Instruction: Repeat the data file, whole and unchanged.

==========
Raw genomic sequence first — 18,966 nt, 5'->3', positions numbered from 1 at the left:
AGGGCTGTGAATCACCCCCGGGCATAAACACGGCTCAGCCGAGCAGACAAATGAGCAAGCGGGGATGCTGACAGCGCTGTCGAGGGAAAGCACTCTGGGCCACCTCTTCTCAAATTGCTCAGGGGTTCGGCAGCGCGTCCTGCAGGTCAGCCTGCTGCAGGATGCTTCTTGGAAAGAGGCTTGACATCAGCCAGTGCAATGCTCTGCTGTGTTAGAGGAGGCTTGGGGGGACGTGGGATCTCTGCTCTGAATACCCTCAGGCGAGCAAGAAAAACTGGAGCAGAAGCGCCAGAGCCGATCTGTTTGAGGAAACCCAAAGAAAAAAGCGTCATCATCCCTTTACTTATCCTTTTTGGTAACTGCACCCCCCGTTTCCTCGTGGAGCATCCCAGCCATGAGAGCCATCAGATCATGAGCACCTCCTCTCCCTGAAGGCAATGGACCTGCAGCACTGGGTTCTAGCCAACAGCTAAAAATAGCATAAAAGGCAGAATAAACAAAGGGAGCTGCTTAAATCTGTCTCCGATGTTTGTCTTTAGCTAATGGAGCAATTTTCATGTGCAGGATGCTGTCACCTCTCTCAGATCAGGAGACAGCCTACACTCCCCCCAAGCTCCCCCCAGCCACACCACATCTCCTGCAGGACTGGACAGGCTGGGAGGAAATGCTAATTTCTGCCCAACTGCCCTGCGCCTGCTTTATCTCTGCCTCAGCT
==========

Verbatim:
Raw genomic sequence first — 18,966 nt, 5'->3', positions numbered from 1 at the left:
AGGGCTGTGAATCACCCCCGGGCATAAACACGGCTCAGCCGAGCAGACAAATGAGCAAGCGGGGATGCTGACAGCGCTGTCGAGGGAAAGCACTCTGGGCCACCTCTTCTCAAATTGCTCAGGGGTTCGGCAGCGCGTCCTGCAGGTCAGCCTGCTGCAGGATGCTTCTTGGAAAGAGGCTTGACATCAGCCAGTGCAATGCTCTGCTGTGTTAGAGGAGGCTTGGGGGGACGTGGGATCTCTGCTCTGAATACCCTCAGGCGAGCAAGAAAAACTGGAGCAGAAGCGCCAGAGCCGATCTGTTTGAGGAAACCCAAAGAAAAAAGCGTCATCATCCCTTTACTTATCCTTTTTGGTAACTGCACCCCCCGTTTCCTCGTGGAGCATCCCAGCCATGAGAGCCATCAGATCATGAGCACCTCCTCTCCCTGAAGGCAATGGACCTGCAGCACTGGGTTCTAGCCAACAGCTAAAAATAGCATAAAAGGCAGAATAAACAAAGGGAGCTGCTTAAATCTGTCTCCGATGTTTGTCTTTAGCTAATGGAGCAATTTTCATGTGCAGGATGCTGTCACCTCTCTCAGATCAGGAGACAGCCTACACTCCCCCCAAGCTCCCCCCAGCCACACCACATCTCCTGCAGGACTGGACAGGCTGGGAGGAAATGCTAATTTCTGCCCAACTGCCCTGCGCCTGCTTTATCTCTGCCTCAGCT